Edible Gardens

Community gardens that knit communities together.  They make neighborhoods safer and build an element of trust between neighbors, who are able to share food, fun and laughter.

Residents can't help but be excited by working in an edible garden.  They try new vegetables because they grew them, taking that first step towards changing behaviors and eating healthier.

Community gardens require a lot of organization, and that's where Keep America Beautiful and its 600 affiliates come in to the picture.  State affiliates, like Keep Tennessee Beautiful, and their local affiliates are charged with organizing local gardeners and sustaining the gardens through the off-season.

The People's Garden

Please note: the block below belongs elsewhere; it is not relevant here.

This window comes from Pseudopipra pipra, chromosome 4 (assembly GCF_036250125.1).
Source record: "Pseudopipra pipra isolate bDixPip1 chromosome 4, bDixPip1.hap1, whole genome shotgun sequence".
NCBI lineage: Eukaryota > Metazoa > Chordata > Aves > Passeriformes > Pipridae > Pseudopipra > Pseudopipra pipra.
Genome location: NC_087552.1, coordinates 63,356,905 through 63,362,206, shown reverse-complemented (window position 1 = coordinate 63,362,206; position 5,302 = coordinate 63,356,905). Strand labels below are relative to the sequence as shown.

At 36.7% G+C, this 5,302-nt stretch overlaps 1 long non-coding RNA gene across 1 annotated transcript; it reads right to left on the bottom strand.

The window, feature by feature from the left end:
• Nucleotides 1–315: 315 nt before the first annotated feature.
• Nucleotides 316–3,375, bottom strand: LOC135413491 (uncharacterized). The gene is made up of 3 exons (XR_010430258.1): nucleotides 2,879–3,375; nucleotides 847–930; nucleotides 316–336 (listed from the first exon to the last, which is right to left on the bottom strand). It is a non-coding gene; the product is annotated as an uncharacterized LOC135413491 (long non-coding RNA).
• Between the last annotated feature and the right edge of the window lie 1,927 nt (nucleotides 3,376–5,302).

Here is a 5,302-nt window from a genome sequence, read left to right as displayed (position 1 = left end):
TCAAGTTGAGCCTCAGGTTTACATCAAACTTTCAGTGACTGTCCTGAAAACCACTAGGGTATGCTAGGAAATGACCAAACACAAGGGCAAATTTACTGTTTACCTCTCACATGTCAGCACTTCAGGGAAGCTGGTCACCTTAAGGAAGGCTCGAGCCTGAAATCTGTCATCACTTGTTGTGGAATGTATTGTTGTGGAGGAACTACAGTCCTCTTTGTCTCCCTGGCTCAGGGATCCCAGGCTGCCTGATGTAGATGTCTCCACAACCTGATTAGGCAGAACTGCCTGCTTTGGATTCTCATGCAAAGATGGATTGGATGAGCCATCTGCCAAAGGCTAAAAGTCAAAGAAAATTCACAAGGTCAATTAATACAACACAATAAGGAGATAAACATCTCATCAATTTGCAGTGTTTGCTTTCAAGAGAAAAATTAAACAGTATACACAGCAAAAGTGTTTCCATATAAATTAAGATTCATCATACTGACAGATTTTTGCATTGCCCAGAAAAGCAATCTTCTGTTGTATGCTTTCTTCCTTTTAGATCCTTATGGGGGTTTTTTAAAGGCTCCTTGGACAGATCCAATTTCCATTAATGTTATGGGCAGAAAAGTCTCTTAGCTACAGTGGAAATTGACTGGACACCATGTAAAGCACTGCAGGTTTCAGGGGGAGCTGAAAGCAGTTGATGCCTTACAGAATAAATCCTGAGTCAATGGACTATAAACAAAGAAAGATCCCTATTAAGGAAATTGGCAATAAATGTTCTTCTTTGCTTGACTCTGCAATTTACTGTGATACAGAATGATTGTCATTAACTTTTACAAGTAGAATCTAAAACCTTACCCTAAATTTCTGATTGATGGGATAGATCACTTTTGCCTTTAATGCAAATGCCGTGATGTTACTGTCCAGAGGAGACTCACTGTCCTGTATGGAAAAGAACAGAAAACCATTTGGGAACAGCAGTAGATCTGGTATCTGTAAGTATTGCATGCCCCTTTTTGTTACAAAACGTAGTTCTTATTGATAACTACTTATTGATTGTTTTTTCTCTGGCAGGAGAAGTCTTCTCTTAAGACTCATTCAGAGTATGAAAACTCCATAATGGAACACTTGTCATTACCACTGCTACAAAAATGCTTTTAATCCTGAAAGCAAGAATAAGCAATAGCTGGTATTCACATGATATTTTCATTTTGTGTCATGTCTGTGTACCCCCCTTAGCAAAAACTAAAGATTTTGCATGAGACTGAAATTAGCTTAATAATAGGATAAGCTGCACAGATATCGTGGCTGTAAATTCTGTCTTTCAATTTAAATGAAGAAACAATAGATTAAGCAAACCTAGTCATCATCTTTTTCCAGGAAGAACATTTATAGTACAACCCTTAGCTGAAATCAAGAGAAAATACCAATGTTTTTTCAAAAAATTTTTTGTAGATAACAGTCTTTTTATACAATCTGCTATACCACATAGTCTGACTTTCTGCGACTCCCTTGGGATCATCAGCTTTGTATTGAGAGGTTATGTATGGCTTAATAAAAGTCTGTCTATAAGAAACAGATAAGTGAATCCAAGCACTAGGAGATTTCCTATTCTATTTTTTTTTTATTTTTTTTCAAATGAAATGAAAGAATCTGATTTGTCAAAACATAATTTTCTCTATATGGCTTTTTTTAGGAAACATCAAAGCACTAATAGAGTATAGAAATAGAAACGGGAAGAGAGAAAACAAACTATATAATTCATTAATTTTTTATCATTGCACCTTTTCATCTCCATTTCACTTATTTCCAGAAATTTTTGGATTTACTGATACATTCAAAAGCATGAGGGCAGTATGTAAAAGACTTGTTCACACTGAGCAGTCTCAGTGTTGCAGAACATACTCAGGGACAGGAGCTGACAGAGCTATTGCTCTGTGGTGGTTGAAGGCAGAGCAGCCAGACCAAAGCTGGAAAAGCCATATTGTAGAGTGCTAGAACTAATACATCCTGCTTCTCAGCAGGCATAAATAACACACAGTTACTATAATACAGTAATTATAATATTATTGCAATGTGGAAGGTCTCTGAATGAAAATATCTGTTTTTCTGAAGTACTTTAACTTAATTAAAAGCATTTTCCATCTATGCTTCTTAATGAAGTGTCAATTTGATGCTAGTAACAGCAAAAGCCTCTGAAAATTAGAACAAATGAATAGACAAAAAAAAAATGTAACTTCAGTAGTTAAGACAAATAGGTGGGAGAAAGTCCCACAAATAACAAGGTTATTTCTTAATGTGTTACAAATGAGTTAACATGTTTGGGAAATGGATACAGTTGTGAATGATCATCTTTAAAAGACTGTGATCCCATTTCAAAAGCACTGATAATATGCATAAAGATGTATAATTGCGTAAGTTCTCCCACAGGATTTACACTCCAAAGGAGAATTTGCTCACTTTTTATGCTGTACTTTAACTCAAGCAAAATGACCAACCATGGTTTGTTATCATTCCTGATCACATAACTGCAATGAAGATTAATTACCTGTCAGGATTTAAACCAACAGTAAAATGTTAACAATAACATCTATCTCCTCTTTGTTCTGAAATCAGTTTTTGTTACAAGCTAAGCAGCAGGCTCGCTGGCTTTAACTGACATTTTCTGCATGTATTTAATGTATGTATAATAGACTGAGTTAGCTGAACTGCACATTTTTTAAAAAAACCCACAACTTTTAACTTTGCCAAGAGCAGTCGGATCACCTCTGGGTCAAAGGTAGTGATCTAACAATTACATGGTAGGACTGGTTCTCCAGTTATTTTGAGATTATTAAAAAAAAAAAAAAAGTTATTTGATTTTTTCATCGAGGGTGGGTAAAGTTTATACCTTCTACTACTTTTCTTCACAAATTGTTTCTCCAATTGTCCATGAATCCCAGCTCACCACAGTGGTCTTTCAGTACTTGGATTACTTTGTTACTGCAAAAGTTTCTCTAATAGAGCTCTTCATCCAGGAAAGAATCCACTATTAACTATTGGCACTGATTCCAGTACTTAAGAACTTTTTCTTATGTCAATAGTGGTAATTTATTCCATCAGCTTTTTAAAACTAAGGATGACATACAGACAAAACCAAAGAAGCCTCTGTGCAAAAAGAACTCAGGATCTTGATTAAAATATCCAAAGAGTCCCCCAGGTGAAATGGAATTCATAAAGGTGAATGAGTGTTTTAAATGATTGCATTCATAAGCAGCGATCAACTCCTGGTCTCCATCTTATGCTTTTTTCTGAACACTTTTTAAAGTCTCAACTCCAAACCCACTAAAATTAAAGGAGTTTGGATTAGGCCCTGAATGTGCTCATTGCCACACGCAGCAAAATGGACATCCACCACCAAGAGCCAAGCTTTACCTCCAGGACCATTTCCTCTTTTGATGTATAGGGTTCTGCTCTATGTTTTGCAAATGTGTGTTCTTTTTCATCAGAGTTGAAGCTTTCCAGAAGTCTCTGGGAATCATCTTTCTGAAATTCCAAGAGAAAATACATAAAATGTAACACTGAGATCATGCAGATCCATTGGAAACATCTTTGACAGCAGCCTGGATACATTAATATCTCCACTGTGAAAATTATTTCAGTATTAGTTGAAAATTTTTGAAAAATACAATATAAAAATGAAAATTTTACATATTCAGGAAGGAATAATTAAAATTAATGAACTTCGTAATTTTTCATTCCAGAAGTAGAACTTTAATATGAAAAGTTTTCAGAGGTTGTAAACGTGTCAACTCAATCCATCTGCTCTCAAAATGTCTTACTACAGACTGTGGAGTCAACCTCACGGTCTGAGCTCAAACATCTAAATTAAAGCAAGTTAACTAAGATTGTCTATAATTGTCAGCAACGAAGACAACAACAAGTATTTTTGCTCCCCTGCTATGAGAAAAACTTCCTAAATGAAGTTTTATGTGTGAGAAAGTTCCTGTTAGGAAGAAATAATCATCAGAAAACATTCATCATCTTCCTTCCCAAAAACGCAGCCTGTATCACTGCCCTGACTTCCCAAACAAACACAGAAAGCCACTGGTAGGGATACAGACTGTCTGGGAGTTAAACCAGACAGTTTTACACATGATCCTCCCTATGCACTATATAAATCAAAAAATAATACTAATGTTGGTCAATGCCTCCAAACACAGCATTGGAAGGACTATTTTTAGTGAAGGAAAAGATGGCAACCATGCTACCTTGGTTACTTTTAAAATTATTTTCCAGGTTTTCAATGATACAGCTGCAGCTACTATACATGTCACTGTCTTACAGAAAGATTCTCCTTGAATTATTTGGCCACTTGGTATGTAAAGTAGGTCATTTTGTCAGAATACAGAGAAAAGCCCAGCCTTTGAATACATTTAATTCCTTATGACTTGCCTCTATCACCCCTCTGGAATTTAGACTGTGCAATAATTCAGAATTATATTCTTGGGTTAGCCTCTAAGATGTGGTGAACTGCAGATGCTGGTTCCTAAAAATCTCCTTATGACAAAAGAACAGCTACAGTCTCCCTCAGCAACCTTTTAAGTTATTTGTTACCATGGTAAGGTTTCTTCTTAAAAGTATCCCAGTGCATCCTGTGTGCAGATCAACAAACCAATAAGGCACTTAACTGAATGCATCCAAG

US Department of Agriculture (USDA) Secretary Tom Vilsack began the People's Garden Initiative - named in honor of President Lincoln's description of USDA as the "People's Department" - in 2009 as an effort to challenge employees to create gardens at USDA facilities. It has since grown into a collaborative effort of over 700 local and national organizations all working together to establish community and school gardens across the country. The simple act of planting a garden can help unite neighborhoods in a common effort and inspire locally-led solutions to challenges facing our country - from hunger to the environment. Click here for more information.